U to receive money for women’s hockey rink

Aaron Kirscht

and Chris Vetter

The University will receive $3 million in its 1998-99 biennial budget, earmarked specifically to finance the construction of a women’s hockey facility, but what that facility will look like — and what amenities it will include — remains unclear.
The financing bill, signed Wednesday by Gov. Arne Carlson, provides $3 million to allow the University to complete the facility, which is expected to open in fall 1999. Along with $7 million the Legislature had already approved in a bonding bill last session, the women’s athletics department now has all of the $10 million it requested for the facility.
The ice rink is tentatively slated to be built on Fourth Street, on the current site of the outdoor tennis courts adjacent to Mariucci Arena.
Under the legislators’ plans, the tennis courts would be demolished. But the new facility might not have tennis courts — as was planned last year — because of space constrictions.
The higher education conference committee, which determined the details of funding for the facility, made several changes to the funding measure before passing the bill. First, the women’s athletics department, which originally would have had to pay back $1 million to the Legislature in two payments in 1998 and 1999, will no longer have to repay any money.
Second, the committee said the new facility should contain multiple sheets of ice, with up to four rinks if possible, so that the women’s athletics department could rent the extra rinks to other parties when they weren’t in use.
Several legislators toured a similar multisheet facility in Toronto that nets $500,000 annually. They speculated that a similar complex on campus could be a “moneymaker” for the women’s athletics department. The department would net any proceeds from the facility.
The Gophers men’s and women’s tennis teams currently use the Fourth Street courts, primarily for practice. Unpredictable weather in the fall and spring portions of the season often forces the teams to play indoors, either at the 98th Street Racquet Club in Bloomington or the Highway 100 club in Brooklyn Center.
But men’s coach David Geatz said the absence of on-campus courts would make his job more difficult.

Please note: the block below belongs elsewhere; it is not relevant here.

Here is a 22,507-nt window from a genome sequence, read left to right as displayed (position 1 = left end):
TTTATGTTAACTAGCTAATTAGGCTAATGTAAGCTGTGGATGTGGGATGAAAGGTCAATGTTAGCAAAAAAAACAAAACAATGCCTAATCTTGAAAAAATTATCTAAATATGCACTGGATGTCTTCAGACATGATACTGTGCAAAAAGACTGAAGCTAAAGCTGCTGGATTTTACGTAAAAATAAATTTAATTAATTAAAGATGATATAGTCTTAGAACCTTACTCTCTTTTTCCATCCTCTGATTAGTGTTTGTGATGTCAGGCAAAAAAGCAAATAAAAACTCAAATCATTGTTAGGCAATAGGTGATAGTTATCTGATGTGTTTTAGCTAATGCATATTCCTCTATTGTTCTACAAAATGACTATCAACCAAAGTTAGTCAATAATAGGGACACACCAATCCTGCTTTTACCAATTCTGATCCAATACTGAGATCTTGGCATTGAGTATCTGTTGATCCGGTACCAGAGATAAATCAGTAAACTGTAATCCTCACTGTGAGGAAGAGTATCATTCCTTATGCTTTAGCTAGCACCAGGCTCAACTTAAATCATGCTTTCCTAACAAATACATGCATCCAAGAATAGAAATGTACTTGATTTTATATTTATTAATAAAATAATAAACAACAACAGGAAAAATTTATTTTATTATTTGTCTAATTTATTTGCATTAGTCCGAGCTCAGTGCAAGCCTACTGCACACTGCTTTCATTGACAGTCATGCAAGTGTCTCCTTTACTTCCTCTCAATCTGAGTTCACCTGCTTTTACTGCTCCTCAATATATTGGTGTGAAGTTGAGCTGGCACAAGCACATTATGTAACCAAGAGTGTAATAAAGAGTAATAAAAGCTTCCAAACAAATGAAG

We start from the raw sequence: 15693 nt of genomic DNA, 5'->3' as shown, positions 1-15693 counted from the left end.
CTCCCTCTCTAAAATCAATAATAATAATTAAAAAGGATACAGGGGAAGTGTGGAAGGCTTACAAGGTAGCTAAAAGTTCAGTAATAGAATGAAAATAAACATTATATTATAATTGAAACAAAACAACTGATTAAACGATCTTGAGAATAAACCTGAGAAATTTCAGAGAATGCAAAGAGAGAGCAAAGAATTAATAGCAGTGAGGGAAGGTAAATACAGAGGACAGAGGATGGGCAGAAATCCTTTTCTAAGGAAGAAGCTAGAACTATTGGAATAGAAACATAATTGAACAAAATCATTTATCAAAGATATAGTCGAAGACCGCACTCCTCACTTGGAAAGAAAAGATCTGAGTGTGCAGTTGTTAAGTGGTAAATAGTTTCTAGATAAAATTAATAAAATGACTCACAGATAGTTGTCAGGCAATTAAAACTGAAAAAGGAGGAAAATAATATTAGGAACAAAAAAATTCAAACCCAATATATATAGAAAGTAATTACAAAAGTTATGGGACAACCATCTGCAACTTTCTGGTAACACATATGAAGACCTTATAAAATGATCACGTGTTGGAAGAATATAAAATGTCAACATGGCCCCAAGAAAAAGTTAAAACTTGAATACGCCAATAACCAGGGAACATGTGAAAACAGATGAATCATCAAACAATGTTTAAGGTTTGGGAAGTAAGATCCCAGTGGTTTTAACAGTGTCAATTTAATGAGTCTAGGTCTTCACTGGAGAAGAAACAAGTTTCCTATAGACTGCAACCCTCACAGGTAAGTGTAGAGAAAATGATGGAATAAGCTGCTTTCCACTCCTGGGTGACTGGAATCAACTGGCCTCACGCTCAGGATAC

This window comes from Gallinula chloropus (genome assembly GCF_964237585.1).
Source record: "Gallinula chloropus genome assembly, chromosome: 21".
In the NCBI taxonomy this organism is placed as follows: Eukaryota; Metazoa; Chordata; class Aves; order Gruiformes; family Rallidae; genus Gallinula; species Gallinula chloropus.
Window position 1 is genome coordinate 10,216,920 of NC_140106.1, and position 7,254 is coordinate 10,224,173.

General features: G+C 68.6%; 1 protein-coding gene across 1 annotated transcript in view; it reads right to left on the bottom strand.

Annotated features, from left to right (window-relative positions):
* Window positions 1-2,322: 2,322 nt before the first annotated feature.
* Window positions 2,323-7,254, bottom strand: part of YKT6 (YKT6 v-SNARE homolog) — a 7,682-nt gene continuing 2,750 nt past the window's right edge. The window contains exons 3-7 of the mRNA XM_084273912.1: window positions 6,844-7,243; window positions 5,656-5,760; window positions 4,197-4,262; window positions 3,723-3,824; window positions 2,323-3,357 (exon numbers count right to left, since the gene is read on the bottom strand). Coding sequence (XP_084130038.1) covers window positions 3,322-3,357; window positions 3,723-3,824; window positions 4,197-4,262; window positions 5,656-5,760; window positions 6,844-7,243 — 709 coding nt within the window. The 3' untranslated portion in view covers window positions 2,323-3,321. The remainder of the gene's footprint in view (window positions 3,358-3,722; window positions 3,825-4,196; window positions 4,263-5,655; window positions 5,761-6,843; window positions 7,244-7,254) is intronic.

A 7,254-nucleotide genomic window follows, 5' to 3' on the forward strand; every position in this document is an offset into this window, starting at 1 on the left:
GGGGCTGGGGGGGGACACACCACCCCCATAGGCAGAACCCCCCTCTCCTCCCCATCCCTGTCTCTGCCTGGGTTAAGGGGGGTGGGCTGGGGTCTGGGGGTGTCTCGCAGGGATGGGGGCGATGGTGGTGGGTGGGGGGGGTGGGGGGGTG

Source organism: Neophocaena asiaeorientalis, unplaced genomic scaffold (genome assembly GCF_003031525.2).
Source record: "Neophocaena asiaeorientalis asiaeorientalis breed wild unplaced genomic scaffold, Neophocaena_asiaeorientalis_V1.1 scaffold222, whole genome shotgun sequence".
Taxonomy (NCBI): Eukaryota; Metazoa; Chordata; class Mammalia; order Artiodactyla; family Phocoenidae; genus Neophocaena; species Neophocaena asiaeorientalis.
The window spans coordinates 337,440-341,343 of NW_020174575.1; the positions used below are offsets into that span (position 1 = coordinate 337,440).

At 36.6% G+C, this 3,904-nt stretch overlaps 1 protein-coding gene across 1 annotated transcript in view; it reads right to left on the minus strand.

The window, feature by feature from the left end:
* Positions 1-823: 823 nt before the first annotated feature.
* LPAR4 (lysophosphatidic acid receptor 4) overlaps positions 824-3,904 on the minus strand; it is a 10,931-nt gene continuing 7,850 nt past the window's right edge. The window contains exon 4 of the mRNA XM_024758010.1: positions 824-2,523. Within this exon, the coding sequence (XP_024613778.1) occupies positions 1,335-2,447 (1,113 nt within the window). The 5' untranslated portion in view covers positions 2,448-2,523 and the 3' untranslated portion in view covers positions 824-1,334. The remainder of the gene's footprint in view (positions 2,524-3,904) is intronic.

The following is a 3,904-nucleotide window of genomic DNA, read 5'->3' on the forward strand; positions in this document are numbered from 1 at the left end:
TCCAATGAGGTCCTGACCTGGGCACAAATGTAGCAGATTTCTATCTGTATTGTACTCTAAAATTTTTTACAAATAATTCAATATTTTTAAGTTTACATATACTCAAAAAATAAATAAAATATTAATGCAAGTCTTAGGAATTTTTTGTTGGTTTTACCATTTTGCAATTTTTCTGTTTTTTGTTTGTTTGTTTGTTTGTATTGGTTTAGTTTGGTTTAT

“It doesn’t make sense to me that the University would tear up our courts,” he said. “There would be no place to play anymore.
“I hope it’s not true. But if it is, I’m sure they have something in mind for us.”
No alternative plans for the replacement of the courts has been proposed, but Sen. Cal Larson, R-Fergus Falls, said the land where the tennis courts are located is too valuable to sit dormant throughout most of the year.
“There is no reason why we can’t move the tennis courts,” Larson said. “They could be placed anywhere.”
Rep. Gene Pelowski, DFL-Winona, said the committee is not forcing the University to move the courts, but is advising it to do so if a revenue-generating hockey facility can be built instead.
“This (request) is more of ‘take a look and see’, not ‘this is the way it’s going to be,'” Pelowski said.
The higher education bill only requires the University to look into building the multisheet complex. However, if the Board of Regents decides a multisheet complex isn’t feasible after consulting with the Minnesota Amateur Sports Commission, the University may construct its desired facility, which would include one rink for the women’s team along with the indoor courts.
Geatz said the prospect of losing the courts concerns him, but said it would just mean the program has to work harder to raise money for a facility on its own.
“I guess it means that we’ll just have to go out and rally the troops in the tennis community, raise enough money and try to build it ourselves,” he said. “Either that or we just throw in the towel.”
When the Legislature learned that the state surplus was about $2.3 billion — $900 million more than originally thought — Gov. Arne Carlson outlined a new budget that included plans to give the University the additional $3 million needed to complete the cost of the facility.
Rep. Lyndon Carlson, DFL-Crystal, said he hopes the University will find a nearby place for new courts if they cannot be fit into the hockey facility.
“I hope they provide (tennis courts) somewhere on campus,” Carlson said.